Beyond Fight or Flight: Complex PTSD Freeze Response

What the Complex PTSD Freeze Response Resembles in Nature - The Squirrel

Am I the only one whose path to C-PSTD recovery started with discovering the Complex PTSD freeze response?

She hid around corners and she hid under beds
She killed it with kisses and from it, she fled
With every bubble, she sank with a drink
And washed it away down the kitchen sink

Florence and the Machine – Dog Days Are Over

When it comes to public awareness of trauma responses, fight or flight is a well-known phrase that describes the body’s instinctive reaction to danger.

Yet, there is another, often overlooked response that occurs within the depths of the mind: the freeze response.

Complex Post-Traumatic Stress Disorder (C-PTSD) brings to light this invisible battle that takes place within the minds of its sufferers.

Unlike fight or flight, the freeze response manifests as a state of immobility, where the body and mind essentially shut down in order to cope with overwhelming trauma.

This response can be triggered by a wide range of experiences, from physical or sexual abuse to intense emotional distress.

While fight and flight are more visible and easily understood, freeze is a silent but equally significant aspect of trauma responses.

Understanding and addressing the freeze response is crucial for those living with C-PTSD, as it can affect various aspects of their daily lives.

From relationships to work and overall well-being, the invisible battle of freeze response plays a profound role in shaping the experiences of people with C-PTSD.

In this article, we come to grips with the complexities of the freeze response, exploring its origins, effects, and ways to overcome its grip.

By shedding light on this often overlooked aspect of trauma, we strive to foster greater empathy and understanding for those with C-PTSD.

Understanding Complex PTSD and the Freeze Response

What is Complex PTSD Infographic - courtesy Complex PTSD Help

Complex Post-Traumatic Stress Disorder (C-PTSD) is a condition that arises from prolonged exposure to traumatic events, such as physical or sexual abuse, severe neglect, or ongoing emotional distress.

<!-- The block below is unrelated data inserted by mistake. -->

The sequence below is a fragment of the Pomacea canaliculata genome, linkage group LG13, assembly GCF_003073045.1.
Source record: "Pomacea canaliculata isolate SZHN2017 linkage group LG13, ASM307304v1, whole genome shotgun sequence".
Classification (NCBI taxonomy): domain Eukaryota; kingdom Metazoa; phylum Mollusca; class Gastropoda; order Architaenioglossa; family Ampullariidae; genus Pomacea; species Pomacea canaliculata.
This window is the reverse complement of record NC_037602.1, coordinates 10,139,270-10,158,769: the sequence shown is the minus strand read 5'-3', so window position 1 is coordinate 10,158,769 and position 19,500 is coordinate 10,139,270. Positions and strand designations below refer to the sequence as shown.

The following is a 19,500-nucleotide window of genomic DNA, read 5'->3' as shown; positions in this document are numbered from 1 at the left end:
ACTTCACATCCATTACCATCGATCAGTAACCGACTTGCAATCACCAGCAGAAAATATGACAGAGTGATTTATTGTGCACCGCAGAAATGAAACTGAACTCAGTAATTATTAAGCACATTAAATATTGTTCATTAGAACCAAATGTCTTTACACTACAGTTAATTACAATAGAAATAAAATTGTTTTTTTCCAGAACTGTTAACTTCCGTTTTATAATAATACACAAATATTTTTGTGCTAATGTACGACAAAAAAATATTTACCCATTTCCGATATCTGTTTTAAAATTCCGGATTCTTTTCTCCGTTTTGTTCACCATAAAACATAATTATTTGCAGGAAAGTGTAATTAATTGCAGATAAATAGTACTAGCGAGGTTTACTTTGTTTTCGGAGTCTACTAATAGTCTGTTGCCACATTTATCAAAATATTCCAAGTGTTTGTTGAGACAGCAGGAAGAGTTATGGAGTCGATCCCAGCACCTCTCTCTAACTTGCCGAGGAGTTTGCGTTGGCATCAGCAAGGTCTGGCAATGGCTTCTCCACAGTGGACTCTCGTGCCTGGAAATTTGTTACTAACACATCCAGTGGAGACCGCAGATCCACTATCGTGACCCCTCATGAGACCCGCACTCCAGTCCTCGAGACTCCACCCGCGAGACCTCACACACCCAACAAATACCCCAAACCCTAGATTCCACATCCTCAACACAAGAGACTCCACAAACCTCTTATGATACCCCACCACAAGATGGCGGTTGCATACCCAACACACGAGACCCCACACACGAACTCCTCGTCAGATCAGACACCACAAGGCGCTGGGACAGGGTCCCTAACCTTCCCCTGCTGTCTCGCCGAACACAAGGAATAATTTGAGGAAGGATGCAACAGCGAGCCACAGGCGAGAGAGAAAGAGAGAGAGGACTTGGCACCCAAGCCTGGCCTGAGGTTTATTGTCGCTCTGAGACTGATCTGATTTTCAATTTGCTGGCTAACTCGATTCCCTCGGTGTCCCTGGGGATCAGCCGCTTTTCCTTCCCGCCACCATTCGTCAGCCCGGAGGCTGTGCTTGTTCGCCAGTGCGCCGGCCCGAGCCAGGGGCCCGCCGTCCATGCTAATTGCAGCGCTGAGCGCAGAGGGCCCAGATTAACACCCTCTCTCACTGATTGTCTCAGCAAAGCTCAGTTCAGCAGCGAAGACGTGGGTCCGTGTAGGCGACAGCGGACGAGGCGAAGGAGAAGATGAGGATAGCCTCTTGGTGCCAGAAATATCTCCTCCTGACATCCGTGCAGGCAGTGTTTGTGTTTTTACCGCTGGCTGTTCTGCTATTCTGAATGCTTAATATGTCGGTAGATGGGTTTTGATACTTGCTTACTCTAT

Unlike other forms of PTSD, C-PTSD is characterized by a wide range of symptoms that can significantly impact a person’s daily life.

One aspect of C-PTSD that often goes unnoticed is the freeze response, a state of immobility that the mind and body enter as a way of coping with overwhelming trauma.

Here’s how Pete Walker, author of From Surviving to Thriving, describes the Freeze Response:

The freeze response, also known as the camouflage response, often triggers the individual into hiding, isolating and eschewing human contact as much as possible.

This type can be so frozen in retreat mode that it seems as if their starter button is stuck in the “off” position.

It is usually the most profoundly abandoned child – “the lost child” – who is forced to “choose” and habituate to the freeze response (the most primitive of the 4Fs).

Unable to successfully employ fight, flight or fawn responses, the freeze type’s defenses develop around classical dissociation, which allows him to disconnect from experiencing his abandonment pain, and protects him from risky social interactions – any of which might trigger feelings of being re-abandoned.

Freeze types often present as ADD; they seek refuge and comfort in prolonged bouts of sleep, daydreaming, wishing and right brain-dominant activities like TV, computer and video games.

They master the art of changing the internal channel whenever inner experience becomes uncomfortable.

When they are especially traumatized or triggered, they may exhibit a schizoid-like detachment from ordinary reality.

Pete Walker – 4 F’s Typology